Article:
PMI invites proposals from scholars both within and outside the field of project management, and/or its sub-fields, whose themes and perspectives have direct application to some aspect of the project management body of knowledge or its practice.
The J.M.K. Innovation Prize seeks to identify, support, and elevate innovators who are spearheading transformative early-stage projects in the fields of social justice, the environment, and heritage conservation.
Robert Wood Johnson Foundation—Systems for Action: Systems and Services Research to Build a Culture of Health
Systems for Action (S4A) is a signature research program of the Robert Wood Johnson Foundation (RWJF) that builds a Culture of Health by rigorously testing new ways of connecting the nation’s fragmented medical, social, and public health systems.
The William T. Grant Scholars Program supports career development for promising early-career researchers. The program funds five-year research and mentoring plans that significantly expand researchers’ expertise in new disciplines, methods, and content areas.
Russell Sage Foundation—Behavioral Economics; Decision Making & Human Behavior in Context; Future of Work; Social, Political and Economic Inequality
RSF will accept letters of inquiry (LOIs) under these core programs and special initiatives: Behavioral Economics; Decision Making and Human Behavior in Context; Future of Work; Race, Ethnicity, and Immigration; Social, Political, and Economic Inequality. In addition, RSF will also accept LOIs relevant to any of its core programs that address at least one of the following issues:
The Bar Success Intervention Grant Program provides funding to programs and interventions aimed at helping increase bar exam passage rates among students and/or graduates most at-risk of not passing. The central goal of the Bar Success Intervention Grant Program is to increase the knowledge base about effective bar exam success programming that is scalable and replicable.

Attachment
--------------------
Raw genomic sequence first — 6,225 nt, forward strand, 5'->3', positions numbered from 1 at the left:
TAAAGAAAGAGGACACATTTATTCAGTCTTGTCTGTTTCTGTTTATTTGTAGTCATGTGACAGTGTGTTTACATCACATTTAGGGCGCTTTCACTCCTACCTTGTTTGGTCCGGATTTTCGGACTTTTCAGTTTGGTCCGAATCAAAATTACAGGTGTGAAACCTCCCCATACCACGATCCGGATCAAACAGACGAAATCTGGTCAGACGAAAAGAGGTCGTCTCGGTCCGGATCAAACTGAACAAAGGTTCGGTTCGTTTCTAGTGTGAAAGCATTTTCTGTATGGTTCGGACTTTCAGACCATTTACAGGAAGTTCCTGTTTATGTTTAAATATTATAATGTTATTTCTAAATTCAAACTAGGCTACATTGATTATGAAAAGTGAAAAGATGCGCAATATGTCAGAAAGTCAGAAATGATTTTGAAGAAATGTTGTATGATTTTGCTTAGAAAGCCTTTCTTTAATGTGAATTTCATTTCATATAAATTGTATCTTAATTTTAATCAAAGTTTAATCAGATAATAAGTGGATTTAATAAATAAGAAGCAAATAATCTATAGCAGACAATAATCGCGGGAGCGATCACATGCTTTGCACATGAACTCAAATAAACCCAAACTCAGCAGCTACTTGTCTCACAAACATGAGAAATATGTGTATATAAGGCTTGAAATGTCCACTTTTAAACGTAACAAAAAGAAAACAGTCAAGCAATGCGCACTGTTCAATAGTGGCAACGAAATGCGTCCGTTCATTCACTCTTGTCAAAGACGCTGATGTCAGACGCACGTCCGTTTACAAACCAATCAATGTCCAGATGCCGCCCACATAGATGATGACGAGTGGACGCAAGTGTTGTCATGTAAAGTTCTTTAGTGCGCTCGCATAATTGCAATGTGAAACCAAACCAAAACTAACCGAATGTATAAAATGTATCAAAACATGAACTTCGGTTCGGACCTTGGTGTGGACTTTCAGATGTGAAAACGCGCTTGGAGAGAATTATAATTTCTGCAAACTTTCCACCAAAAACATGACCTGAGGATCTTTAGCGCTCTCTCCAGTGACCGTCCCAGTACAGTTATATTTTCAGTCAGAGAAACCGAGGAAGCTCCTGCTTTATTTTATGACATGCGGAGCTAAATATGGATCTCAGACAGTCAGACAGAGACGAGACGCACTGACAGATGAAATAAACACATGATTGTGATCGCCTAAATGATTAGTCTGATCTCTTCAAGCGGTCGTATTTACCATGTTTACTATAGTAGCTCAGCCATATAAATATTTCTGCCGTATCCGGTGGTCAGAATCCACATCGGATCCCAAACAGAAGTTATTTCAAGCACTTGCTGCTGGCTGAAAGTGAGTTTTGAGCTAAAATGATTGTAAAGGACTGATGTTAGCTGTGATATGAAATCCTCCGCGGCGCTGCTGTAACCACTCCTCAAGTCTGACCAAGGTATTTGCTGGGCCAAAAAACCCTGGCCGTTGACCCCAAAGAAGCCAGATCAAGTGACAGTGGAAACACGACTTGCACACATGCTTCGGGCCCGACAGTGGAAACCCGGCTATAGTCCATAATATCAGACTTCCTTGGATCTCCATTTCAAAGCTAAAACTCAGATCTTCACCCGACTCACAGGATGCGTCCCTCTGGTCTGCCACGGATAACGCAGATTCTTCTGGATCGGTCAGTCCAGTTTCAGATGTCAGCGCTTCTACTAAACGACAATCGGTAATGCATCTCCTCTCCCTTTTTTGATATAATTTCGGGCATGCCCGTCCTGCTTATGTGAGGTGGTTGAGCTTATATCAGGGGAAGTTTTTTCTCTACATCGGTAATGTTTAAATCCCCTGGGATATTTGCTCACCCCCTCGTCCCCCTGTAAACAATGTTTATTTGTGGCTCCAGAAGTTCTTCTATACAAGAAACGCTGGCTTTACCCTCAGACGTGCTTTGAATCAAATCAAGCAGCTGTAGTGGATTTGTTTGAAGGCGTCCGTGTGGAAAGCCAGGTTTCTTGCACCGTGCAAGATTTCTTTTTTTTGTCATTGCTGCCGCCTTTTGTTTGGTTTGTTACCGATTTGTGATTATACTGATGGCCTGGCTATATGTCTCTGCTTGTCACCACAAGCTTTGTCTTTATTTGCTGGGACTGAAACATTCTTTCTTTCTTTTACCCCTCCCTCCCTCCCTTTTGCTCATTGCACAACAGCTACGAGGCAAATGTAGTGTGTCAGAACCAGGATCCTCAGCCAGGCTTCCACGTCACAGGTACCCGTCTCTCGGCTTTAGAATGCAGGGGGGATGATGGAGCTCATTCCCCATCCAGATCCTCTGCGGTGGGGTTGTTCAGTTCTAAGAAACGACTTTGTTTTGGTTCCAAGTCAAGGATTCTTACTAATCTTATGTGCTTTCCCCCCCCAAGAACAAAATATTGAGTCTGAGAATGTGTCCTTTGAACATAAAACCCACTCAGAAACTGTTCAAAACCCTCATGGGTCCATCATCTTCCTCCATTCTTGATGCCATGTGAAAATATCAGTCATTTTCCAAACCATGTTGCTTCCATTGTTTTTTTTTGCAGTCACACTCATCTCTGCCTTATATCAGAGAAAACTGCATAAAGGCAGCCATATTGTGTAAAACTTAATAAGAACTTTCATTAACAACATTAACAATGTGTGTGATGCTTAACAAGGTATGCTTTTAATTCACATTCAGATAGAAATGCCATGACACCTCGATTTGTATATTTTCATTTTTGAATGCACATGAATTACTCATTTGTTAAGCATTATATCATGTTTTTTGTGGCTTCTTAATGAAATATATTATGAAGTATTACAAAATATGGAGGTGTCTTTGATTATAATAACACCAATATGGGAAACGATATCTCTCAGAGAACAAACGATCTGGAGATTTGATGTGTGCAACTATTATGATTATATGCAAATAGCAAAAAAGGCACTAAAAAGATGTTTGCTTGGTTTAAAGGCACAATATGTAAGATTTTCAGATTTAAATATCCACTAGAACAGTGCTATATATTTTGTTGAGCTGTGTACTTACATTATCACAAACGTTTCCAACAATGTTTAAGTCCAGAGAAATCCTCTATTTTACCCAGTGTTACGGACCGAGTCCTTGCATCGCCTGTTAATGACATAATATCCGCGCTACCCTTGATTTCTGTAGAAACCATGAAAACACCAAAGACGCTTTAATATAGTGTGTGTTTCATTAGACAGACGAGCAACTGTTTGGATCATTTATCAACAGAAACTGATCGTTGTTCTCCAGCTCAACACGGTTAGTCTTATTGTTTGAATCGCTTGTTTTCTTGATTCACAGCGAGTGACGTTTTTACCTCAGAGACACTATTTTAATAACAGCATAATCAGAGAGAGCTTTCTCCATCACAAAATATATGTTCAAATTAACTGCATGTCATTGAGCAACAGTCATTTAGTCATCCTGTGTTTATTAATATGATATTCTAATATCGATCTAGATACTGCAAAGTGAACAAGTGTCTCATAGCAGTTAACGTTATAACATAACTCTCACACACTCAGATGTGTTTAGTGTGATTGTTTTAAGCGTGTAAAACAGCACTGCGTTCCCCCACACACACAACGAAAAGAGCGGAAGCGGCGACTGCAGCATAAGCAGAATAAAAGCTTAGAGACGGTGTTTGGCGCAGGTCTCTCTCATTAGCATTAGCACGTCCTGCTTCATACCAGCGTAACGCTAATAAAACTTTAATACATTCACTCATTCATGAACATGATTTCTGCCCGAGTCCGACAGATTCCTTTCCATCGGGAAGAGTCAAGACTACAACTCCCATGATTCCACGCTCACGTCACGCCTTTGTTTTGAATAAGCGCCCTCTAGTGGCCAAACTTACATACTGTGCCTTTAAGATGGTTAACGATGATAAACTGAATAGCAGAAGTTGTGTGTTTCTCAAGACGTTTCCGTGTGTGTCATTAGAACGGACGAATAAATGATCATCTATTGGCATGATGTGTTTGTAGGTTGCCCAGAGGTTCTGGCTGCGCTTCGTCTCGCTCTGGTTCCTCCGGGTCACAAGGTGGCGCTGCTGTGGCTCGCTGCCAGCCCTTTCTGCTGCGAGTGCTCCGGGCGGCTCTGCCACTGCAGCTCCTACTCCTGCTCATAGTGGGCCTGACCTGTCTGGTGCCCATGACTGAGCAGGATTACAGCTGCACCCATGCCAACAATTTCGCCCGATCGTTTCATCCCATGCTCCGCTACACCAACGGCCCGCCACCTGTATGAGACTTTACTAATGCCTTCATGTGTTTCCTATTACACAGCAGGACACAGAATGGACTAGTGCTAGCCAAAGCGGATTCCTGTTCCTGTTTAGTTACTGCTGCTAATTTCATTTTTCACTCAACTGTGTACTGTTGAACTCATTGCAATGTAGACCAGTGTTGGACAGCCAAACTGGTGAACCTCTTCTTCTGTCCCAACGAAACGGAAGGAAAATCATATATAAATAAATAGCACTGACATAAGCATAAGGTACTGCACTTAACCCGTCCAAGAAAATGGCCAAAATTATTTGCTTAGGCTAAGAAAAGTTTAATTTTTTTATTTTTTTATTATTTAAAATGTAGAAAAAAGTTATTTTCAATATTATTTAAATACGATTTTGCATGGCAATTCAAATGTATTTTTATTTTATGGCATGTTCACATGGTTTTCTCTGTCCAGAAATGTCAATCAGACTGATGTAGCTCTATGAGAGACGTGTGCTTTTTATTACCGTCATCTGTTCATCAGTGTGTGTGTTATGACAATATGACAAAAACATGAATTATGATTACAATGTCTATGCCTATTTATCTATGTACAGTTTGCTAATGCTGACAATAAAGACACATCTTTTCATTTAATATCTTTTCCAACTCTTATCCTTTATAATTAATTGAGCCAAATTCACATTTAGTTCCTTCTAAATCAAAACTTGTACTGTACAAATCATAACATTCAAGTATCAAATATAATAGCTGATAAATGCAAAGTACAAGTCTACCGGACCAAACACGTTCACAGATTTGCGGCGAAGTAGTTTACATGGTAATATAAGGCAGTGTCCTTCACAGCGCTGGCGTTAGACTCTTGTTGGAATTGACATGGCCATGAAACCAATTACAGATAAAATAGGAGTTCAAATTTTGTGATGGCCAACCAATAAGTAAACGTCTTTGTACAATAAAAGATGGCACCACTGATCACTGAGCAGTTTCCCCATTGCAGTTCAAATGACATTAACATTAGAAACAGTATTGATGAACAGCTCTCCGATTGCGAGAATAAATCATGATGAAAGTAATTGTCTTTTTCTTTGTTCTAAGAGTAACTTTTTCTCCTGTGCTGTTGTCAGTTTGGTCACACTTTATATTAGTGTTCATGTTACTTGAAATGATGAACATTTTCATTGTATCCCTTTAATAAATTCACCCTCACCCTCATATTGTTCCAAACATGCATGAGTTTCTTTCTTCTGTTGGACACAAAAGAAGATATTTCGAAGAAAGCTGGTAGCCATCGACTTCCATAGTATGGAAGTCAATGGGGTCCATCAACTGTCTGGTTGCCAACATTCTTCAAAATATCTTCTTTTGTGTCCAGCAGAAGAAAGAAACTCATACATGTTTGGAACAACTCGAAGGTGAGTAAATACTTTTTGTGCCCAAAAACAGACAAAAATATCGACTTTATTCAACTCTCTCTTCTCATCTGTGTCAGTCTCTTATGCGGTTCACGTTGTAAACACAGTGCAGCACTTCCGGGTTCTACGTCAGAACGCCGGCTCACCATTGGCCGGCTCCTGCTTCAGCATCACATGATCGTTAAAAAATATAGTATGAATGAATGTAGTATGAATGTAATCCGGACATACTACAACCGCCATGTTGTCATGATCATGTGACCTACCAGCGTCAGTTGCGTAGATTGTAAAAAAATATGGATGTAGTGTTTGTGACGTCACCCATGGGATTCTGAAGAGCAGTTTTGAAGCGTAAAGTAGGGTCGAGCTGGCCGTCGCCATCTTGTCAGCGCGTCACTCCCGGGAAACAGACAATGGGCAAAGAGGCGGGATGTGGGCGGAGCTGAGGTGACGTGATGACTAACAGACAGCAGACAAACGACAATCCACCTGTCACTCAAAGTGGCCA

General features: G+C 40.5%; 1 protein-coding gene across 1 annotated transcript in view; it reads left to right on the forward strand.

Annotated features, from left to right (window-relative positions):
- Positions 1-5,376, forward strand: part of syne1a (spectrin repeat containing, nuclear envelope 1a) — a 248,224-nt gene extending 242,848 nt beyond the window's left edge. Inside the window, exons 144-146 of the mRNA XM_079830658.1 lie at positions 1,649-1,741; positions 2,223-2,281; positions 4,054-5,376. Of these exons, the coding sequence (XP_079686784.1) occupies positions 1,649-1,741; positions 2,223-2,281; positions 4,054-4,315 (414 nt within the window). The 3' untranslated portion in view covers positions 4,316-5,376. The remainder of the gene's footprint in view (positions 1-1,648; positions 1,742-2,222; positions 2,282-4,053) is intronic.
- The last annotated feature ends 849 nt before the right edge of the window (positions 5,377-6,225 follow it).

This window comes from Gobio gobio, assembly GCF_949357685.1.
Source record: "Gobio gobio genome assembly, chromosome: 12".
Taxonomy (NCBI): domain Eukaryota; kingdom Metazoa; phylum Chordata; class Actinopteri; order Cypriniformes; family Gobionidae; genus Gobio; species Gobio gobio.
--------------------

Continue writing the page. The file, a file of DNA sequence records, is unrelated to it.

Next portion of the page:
The Bar Success Research Grant Program funds well-designed and rigorous studies of the bar examination. Examples of focus include predictors of bar exam performance; bar exam test design and/or efficacy; and successful study or preparation methodologies. Proposals focusing on other relevant aspects of the bar exam are also welcomed.
Studying ways to improve the use of research evidence will require new and innovative ideas, and the Foundation welcomes creative studies that have potential to advance the field. Proposals for studies are evaluated on the basis of their fit with our interests; the strength and feasibility of their designs, methods, and analyses; their potential to inform improvements to research use; and their contribution to theory and empirical evidence.
The Foundation is currently accepting proposals focused on evaluating programs that have the potential of helping to close the opportunity and resulting achievement gaps associated with race and family income.